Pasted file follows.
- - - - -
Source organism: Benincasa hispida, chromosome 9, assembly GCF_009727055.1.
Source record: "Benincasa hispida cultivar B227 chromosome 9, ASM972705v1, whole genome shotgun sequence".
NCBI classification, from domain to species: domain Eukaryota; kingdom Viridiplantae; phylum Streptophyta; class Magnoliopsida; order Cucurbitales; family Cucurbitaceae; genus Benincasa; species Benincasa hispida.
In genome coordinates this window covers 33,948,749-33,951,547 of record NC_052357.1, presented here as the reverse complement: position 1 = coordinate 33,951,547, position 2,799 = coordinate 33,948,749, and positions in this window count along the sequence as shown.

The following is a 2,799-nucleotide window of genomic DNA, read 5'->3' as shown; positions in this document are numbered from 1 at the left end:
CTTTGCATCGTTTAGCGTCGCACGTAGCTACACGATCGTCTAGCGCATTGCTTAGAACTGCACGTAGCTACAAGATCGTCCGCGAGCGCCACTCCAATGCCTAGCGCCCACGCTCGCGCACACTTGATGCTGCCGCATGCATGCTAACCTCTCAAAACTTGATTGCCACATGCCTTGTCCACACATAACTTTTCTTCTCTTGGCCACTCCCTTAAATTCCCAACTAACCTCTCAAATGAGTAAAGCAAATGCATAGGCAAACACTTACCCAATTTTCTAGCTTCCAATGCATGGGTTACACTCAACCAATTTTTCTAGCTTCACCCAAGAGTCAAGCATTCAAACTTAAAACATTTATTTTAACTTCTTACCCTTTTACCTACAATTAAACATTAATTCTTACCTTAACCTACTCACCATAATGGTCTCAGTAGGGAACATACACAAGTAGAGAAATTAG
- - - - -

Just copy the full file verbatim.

Source organism: Benincasa hispida, chromosome 9, assembly GCF_009727055.1.
Source record: "Benincasa hispida cultivar B227 chromosome 9, ASM972705v1, whole genome shotgun sequence".
NCBI classification, from domain to species: domain Eukaryota; kingdom Viridiplantae; phylum Streptophyta; class Magnoliopsida; order Cucurbitales; family Cucurbitaceae; genus Benincasa; species Benincasa hispida.
In genome coordinates this window covers 33,948,749-33,951,547 of record NC_052357.1, presented here as the reverse complement: position 1 = coordinate 33,951,547, position 2,799 = coordinate 33,948,749, and positions in this window count along the sequence as shown.

The following is a 2,799-nucleotide window of genomic DNA, read 5'->3' as shown; positions in this document are numbered from 1 at the left end:
CTTTGCATCGTTTAGCGTCGCACGTAGCTACACGATCGTCTAGCGCATTGCTTAGAACTGCACGTAGCTACAAGATCGTCCGCGAGCGCCACTCCAATGCCTAGCGCCCACGCTCGCGCACACTTGATGCTGCCGCATGCATGCTAACCTCTCAAAACTTGATTGCCACATGCCTTGTCCACACATAACTTTTCTTCTCTTGGCCACTCCCTTAAATTCCCAACTAACCTCTCAAATGAGTAAAGCAAATGCATAGGCAAACACTTACCCAATTTTCTAGCTTCCAATGCATGGGTTACACTCAACCAATTTTTCTAGCTTCACCCAAGAGTCAAGCATTCAAACTTAAAACATTTATTTTAACTTCTTACCCTTTTACCTACAATTAAACATTAATTCTTACCTTAACCTACTCACCATAATGGTCTCAGTAGGGAACATACACAAGTAGAGAAATTAG